And this is the reason why I am not against Islam as this would also mean that I am raising my fingers on the guys like urself.


    Dude, if ss1026 is not on this forum, then is the absence of ss1026 a testimony to the fact that all hopes are lost with islam? I dont buy this line of thinking. we are better than that!





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  • logiclife
    04-07 01:06 PM
    The law makers (democrats) who introduced this so called law to reform H1 are actually trying to kill H1 in the name of reform. They don’t have the backbone to come out and say H1 should be abolished but instead they are taking the back door to kill the H1 through these draconian measures.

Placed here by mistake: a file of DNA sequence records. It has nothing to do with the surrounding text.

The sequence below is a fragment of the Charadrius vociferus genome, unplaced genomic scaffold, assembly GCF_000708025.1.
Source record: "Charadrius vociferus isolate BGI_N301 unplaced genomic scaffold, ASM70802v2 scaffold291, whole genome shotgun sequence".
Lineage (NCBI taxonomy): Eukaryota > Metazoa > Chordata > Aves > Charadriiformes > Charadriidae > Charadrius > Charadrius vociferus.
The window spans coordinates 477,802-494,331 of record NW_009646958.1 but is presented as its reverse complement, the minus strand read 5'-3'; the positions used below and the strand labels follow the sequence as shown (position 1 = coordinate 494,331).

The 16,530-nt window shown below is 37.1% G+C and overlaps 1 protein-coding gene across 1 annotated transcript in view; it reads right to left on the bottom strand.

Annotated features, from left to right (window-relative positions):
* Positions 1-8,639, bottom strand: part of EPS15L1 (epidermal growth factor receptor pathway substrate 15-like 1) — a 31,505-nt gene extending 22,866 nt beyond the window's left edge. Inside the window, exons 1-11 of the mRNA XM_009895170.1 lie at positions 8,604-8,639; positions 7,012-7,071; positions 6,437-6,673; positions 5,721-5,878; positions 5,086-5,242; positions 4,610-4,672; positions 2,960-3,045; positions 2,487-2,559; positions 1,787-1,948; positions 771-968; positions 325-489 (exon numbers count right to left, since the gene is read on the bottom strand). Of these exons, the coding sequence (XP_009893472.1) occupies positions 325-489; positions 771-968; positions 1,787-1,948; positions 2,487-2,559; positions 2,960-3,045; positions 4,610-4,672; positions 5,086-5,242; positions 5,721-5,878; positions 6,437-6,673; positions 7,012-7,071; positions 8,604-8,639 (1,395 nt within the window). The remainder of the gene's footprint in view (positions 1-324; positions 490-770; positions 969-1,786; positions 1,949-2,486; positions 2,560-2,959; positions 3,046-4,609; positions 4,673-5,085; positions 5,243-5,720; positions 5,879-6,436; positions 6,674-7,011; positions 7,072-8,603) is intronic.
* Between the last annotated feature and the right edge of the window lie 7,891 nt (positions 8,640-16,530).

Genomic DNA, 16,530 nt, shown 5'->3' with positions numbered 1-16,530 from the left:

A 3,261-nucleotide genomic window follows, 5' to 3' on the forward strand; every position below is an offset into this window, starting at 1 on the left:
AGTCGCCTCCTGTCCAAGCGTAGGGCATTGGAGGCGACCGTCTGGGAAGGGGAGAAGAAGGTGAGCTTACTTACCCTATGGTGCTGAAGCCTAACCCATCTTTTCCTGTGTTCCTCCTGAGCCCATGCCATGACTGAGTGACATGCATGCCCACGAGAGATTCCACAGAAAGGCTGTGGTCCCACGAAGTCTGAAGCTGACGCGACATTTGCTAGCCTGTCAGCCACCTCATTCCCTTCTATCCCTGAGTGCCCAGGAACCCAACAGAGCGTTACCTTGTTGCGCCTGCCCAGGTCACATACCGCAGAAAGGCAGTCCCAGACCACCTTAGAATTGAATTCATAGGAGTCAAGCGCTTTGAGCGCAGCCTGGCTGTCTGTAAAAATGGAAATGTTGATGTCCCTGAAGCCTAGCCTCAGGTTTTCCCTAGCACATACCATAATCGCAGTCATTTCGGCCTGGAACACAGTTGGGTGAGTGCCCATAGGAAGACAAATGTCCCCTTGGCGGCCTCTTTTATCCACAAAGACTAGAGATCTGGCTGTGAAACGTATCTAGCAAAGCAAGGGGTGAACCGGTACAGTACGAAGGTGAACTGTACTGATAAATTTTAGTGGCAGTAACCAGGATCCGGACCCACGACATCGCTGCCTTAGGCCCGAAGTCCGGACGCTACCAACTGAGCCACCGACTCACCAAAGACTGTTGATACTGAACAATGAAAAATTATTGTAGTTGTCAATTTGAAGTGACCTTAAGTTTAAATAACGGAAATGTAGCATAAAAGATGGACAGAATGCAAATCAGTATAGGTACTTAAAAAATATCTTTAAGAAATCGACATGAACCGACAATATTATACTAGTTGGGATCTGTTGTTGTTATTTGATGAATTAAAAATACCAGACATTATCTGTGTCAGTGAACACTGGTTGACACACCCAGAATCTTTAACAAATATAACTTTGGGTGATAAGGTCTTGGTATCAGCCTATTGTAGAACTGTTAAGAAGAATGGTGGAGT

You hit the nail in the head.

    Instead of getting rid of all H1B employees in one full swoop, this lobby wants to put law in place where new H1s will be mostly rejected due the "Consulting clause" and existing H1 employees will be hit in the head with a 2 X 4 when renewing H1, since the scrutiny and paperwork is the same for new H1, H1 extensions and H1 transfers. Same LCA filing, same I-129 forms.

    So instead of immediate purge, this is like getting rid of 5 to 10 thousand each month by making extensions and renewals and transfer impossible for those doing the consulting.

    Like the admin said, this is the slow bleed of H1B program where death is slow but not obvious and easily detectable.



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  • hpandey
    06-25 04:13 PM